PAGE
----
Fatigue Caused by Quitting Smoking

September 2017

When quitting smoking, various withdrawal symptoms may appear in varying degrees. The main symptoms of withdrawal are fatigue, dizziness, insomnia, coughing, gastrointestinal symptoms (such as constipation, hunger, cravings, etc.), irritability, and weight gain. All of these symptoms decrease in intensity in the weeks following your choice to quit.


Why Does Quitting Smoking Make You Tired?

When you smoke, your body becomes poisoned by tobacco smoke and by the nicotine present in said tobacco, which acts as a stimulant.


When you remove this stimulant and your body is simultaneously busy detoxifying itself, your body reacts by triggering feelings of tiredness during the two to four weeks after the elimination of tobacco use.

Fighting Against Fatigue Caused by Quitting Smoking

It is possible to fight against the fatigue that is triggered when you quit smoking by implementing a few simple tricks; making a habit of going to bed earlier than usual; protecting yourself from noise and light to ensure better sleep; avoiding the use of stimulating products in the evening; performing quiet, physical activity (e.g. tai chi, qi jong, etc.) to make your fatigue a "healthy fatigue"; placing a balanced emphasis on fruits and vegetables in your diet; and supplementing your diet with vitamin C and magnesium.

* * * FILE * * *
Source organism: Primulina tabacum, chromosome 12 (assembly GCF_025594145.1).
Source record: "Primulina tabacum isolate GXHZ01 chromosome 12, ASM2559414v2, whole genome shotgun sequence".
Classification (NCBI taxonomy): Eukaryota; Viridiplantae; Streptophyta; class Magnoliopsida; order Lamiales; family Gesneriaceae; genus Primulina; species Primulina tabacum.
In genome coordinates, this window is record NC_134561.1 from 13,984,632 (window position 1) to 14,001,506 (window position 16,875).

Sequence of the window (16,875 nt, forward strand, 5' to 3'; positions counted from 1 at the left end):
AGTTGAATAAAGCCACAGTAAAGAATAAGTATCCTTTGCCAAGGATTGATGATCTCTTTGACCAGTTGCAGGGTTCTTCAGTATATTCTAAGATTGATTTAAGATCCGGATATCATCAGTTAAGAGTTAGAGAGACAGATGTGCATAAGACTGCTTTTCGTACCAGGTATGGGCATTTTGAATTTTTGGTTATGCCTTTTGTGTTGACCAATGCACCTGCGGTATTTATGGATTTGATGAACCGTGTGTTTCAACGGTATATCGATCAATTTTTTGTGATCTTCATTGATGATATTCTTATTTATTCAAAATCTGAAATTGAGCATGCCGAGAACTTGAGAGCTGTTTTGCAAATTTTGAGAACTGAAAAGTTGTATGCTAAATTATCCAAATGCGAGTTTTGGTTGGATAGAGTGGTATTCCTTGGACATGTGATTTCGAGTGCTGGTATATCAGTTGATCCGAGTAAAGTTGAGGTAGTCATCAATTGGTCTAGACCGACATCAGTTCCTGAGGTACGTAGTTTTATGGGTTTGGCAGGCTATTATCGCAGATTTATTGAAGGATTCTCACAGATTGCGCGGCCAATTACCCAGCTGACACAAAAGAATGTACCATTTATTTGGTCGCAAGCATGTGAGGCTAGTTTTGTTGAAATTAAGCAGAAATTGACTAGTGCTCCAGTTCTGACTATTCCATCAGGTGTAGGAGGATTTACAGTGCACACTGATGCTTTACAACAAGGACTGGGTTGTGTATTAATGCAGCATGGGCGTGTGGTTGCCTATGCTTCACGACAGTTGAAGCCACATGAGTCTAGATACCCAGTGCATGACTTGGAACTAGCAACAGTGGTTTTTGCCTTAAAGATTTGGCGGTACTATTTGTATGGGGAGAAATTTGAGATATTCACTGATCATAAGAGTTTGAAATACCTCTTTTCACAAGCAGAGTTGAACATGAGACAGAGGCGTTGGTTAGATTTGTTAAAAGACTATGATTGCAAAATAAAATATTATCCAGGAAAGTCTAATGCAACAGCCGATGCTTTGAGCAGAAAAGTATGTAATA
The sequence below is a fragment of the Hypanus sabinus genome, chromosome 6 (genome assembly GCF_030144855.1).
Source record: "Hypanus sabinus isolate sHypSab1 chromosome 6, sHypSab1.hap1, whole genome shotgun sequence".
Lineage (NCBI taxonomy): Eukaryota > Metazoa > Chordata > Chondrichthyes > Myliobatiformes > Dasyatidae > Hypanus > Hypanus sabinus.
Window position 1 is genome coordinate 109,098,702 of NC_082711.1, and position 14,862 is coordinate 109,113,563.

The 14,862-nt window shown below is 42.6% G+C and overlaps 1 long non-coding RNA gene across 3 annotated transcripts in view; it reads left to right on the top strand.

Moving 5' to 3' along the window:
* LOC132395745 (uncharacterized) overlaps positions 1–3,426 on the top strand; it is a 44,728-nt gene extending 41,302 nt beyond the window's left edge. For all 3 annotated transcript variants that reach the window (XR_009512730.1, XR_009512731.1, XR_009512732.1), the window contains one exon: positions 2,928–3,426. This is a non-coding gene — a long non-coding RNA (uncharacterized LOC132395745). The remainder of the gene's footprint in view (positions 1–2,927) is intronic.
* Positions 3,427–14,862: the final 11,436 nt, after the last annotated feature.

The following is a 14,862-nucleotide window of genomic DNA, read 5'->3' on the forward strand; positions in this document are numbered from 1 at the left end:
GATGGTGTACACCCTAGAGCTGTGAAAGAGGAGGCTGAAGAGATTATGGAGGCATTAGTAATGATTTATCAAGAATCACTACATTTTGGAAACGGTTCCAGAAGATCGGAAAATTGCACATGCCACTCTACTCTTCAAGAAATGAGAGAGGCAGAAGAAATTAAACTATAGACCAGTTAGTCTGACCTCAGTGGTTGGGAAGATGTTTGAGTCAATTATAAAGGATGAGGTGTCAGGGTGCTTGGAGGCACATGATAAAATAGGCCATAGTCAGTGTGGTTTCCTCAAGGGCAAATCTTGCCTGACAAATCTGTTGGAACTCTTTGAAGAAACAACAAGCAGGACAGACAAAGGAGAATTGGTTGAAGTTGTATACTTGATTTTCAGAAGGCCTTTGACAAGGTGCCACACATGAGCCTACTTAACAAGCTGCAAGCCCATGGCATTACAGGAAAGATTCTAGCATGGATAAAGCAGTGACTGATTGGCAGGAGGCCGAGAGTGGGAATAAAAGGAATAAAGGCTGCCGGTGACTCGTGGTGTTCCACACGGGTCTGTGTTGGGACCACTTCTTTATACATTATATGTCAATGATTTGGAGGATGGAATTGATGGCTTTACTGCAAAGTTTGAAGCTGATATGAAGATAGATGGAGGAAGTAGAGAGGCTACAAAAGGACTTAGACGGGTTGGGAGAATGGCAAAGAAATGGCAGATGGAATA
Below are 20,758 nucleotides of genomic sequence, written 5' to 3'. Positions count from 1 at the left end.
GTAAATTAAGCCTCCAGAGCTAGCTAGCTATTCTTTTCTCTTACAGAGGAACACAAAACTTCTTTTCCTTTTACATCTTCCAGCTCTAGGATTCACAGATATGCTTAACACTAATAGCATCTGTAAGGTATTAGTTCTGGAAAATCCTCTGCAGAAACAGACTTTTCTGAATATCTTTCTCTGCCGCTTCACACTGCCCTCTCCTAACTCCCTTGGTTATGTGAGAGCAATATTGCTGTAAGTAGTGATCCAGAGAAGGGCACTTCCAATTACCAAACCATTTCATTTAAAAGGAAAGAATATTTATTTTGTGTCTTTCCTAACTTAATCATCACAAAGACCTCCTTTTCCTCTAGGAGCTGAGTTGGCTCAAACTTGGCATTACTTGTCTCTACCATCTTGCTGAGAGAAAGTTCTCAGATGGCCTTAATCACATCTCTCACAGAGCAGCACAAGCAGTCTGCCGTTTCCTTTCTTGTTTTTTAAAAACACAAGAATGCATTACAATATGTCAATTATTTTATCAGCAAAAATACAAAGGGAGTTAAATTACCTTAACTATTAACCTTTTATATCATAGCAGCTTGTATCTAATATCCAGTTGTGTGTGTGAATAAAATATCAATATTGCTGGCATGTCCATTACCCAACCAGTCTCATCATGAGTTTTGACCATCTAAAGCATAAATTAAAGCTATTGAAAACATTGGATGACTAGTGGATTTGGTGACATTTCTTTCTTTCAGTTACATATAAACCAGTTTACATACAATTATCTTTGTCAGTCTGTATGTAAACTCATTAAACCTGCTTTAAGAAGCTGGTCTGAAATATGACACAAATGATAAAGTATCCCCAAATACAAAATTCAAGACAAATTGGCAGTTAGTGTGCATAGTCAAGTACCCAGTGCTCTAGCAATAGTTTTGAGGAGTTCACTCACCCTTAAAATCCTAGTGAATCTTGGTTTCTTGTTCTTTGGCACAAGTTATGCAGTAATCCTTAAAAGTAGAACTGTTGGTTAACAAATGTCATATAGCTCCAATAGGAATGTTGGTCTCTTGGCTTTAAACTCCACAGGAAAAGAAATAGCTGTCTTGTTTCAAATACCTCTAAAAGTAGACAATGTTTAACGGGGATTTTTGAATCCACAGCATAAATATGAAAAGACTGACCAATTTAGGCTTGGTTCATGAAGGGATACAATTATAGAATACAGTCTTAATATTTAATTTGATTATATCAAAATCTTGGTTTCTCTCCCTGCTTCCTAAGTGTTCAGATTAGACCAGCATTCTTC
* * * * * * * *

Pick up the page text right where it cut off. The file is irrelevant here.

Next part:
Preparing to Quit Smoking

If you intend to quit smoking, it may be useful to anticipate the fatigue that you might feel. You may consider carefully choosing a moment to quit when you are comfortable in your skin, (i.e a holiday period).


You may also be interested in consulting a doctor who may prescribe a nicotine replacement that will gradually stop your addiction and help your body to get through the ordeal without too many unpleasant symptoms. Nicotine substitutes exist in different forms: chewing gum, skin patches, lozenges, etc.

Image: © emuted - Shutterstock.com

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Published by Jeff. Latest update on September 7, 2017 at 11:34 AM by owilson.
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